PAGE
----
Fiscally liberal “Republican” lawmakers in South Carolina are trying to ram through a bill that would dramatically expand the power of local governments to raise taxes – and retroactively “bless” local governments which have unlawfully imposed various tax hikes on their citizens.
And not surprisingly, they appear to have the left-leaning mainstream media in their pocket on the issue …
According to an editorial in The (Charleston, S.C.) Post and Courier, the bill in question – S. 233 – would “correct what the S.C. supreme court said was a flaw in state law that doesn’t actually allow cities and counties to impose road maintenance and other fees that cities, counties, legislators and pretty much everybody else thought they could impose.”
Sounds innocent enough, right?
Yes, until you read between the lines …
What this bill really does is gives cities and counties the right to unilaterally raise taxes on citizens – so long as they call those tax hikes “fee increases” or “new fees.” Actually, it is much worse than that. In addition to granting this new taxing authority, the bill would retroactively “bless” all previous fee hikes and new fees even though they were clearly imposed on citizens illegally.
That is not “correcting a flaw” in state law, people … that is overturning the law (and the courts).
It is also sanctioning years of governmental lawlessness – and absolving local officials of their culpability in connection with that lawlessness.
Cities and counties are currently prohibited from imposing tax hikes masquerading as fees. According to S.C. Code of Laws § 6-1-300, a service or user fee must refer to a “charge required to be paid in return for a particular government service or program made available to the payer that benefits the payer in some manner different from the members of the general public not paying the fee.”
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A year ago, the S.C. supreme court affirmed this definition – unanimously striking down a Greenville County “road maintenance fee” as an unauthorized tax hike. In Burns v. Greenville County (.pdf), the court rejected Greenville’s argument that funds appropriated from the fee provided a “benefit peculiar to the payer of the fee.”
“While Greenville County residents who use the roads every day may derive more benefit from having the roads maintained in good condition, it is still the same benefit every driver gets, no matter where their car is registered,” the court ruled.
In a concurring opinion, justice John W. Kittredge took local governments to task for habitually violating this law.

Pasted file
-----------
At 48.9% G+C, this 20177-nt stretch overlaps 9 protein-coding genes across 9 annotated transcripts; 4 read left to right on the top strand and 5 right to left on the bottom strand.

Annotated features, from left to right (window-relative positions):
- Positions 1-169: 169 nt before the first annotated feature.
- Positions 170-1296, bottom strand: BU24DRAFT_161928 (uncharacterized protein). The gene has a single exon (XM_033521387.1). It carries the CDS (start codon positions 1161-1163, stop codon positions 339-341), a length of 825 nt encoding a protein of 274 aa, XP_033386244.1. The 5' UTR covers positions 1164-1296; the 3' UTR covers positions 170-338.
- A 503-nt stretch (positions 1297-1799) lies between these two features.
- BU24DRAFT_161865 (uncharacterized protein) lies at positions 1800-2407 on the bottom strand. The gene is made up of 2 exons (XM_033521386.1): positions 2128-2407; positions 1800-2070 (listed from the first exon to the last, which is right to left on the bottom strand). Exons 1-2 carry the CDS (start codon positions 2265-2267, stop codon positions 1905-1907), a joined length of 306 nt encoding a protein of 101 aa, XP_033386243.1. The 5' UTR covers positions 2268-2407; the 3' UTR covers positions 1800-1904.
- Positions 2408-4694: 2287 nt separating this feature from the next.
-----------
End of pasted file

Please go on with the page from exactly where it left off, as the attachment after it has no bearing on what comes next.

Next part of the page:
“Local governments, for obvious reasons, want to avoid calling a tax a tax,” he wrote. “I am hopeful that today’s decision will deter the politically expedient penchant for imposing taxes disguised as ‘service or user fees.’ I believe today’s decision sends a clear message that the courts will not uphold taxes masquerading as ‘service or user fees.”
That’s quite a bit bolder than the language the Post and Courier included in its editorial, huh?
Indeed … which is why more than a dozen lawsuits have been filed against unlawful fee increases in South Carolina in the aftermath of the Burns decision.
Eager to preserve their right to raise taxes on citizens (without having to say they raised taxes), cities and counties pushed a bill in the Senate that would have rewritten the law and – again – retroactively applied it to all of the existing fee hikes and new fees.
That bill stalled, however – in no small part because the supreme court has held that the legislature cannot pass statutes which retroactively overrule its decisions. Lawmakers can certainly rewrite the law and apply those rewrites moving forward – but they cannot go back in time and make something legal that wasn’t legal at time.
Undeterred, several lawmakers from Horry County – one of the local governments staring down a Burns lawsuit – illegally bobtailed (or attached) their preferred language onto a totally unrelated bill regarding a tax exemption for homeowners.
That’s right: In an effort to preserve the ability of local governments to illegally tax their citizens, state lawmakers – led by “Republican” senator Greg Hembree and “Republican” representative Heather Ammons Crawford – illegally attached this bill to another piece of legislation after it had been shot down in the S.C. House.
Even the Post and Courier acknowledged as much when it referred to the Senate as having “hijacked” the original version of S. 233.
Adding yet another layer of insider incestuousness to the mix, Crawford’s husband – Cam Crawford – is a member of Horry County council. In other words, he is one of the local elected officials on the hook for these illegal tax hikes.
Do we really expect his wife to put taxpayers first with her husband’s ass on the line?
A panel of six lawmakers (including Crawford) will take up S. 233 in a conference committee meeting this week – and the mainstream media is championing its passage.
“Lawmakers really need to pass the bill,” the Post and Courier editorial noted.
No, they don’t.
The current law (and the court’s willingness to uphold it) provides taxpayers with a hedge of protection from illegally imposed levies. The fact lawmakers are even considering tearing that hedge down – especially during these tenuous economic times – is deeply troubling.
But then again, such are South Carolina “Republicans …”
ABOUT THE AUTHOR …
Will Folks is the founding editor of the news outlet you are currently reading. Prior to founding FITSNews, he served as press secretary to the governor of South Carolina. He lives in the Midlands region of the state with his wife and seven children. And yes, he has LOTS of hats (including that Buffalo Bisons’ lid pictured above).
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